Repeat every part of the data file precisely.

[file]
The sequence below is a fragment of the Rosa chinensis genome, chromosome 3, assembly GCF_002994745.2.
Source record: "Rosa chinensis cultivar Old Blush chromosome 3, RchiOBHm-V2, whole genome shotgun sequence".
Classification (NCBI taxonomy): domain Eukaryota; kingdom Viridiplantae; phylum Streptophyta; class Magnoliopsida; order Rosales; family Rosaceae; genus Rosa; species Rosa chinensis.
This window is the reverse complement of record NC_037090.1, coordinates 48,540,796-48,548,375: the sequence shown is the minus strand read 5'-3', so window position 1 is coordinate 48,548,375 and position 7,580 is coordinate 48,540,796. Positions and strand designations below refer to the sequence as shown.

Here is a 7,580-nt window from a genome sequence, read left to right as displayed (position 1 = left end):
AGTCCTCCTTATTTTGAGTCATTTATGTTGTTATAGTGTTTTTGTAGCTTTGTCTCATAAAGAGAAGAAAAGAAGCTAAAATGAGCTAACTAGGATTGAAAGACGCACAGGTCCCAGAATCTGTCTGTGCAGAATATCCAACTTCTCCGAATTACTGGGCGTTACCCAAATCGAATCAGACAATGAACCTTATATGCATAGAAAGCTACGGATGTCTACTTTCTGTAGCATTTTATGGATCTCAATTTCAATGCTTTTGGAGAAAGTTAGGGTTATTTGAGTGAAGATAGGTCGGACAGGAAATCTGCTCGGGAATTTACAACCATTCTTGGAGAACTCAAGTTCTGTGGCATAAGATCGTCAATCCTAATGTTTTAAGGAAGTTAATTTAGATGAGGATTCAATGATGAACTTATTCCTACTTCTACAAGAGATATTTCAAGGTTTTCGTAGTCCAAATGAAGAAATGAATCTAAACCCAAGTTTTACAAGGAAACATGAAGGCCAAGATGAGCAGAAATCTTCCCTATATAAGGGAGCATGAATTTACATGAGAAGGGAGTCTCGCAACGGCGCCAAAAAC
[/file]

The sequence below is a fragment of the Rosa chinensis genome, chromosome 3, assembly GCF_002994745.2.
Source record: "Rosa chinensis cultivar Old Blush chromosome 3, RchiOBHm-V2, whole genome shotgun sequence".
Classification (NCBI taxonomy): domain Eukaryota; kingdom Viridiplantae; phylum Streptophyta; class Magnoliopsida; order Rosales; family Rosaceae; genus Rosa; species Rosa chinensis.
This window is the reverse complement of record NC_037090.1, coordinates 48,540,796-48,548,375: the sequence shown is the minus strand read 5'-3', so window position 1 is coordinate 48,548,375 and position 7,580 is coordinate 48,540,796. Positions and strand designations below refer to the sequence as shown.

Here is a 7,580-nt window from a genome sequence, read left to right as displayed (position 1 = left end):
AGTCCTCCTTATTTTGAGTCATTTATGTTGTTATAGTGTTTTTGTAGCTTTGTCTCATAAAGAGAAGAAAAGAAGCTAAAATGAGCTAACTAGGATTGAAAGACGCACAGGTCCCAGAATCTGTCTGTGCAGAATATCCAACTTCTCCGAATTACTGGGCGTTACCCAAATCGAATCAGACAATGAACCTTATATGCATAGAAAGCTACGGATGTCTACTTTCTGTAGCATTTTATGGATCTCAATTTCAATGCTTTTGGAGAAAGTTAGGGTTATTTGAGTGAAGATAGGTCGGACAGGAAATCTGCTCGGGAATTTACAACCATTCTTGGAGAACTCAAGTTCTGTGGCATAAGATCGTCAATCCTAATGTTTTAAGGAAGTTAATTTAGATGAGGATTCAATGATGAACTTATTCCTACTTCTACAAGAGATATTTCAAGGTTTTCGTAGTCCAAATGAAGAAATGAATCTAAACCCAAGTTTTACAAGGAAACATGAAGGCCAAGATGAGCAGAAATCTTCCCTATATAAGGGAGCATGAATTTACATGAGAAGGGAGTCTCGCAACGGCGCCAAAAAC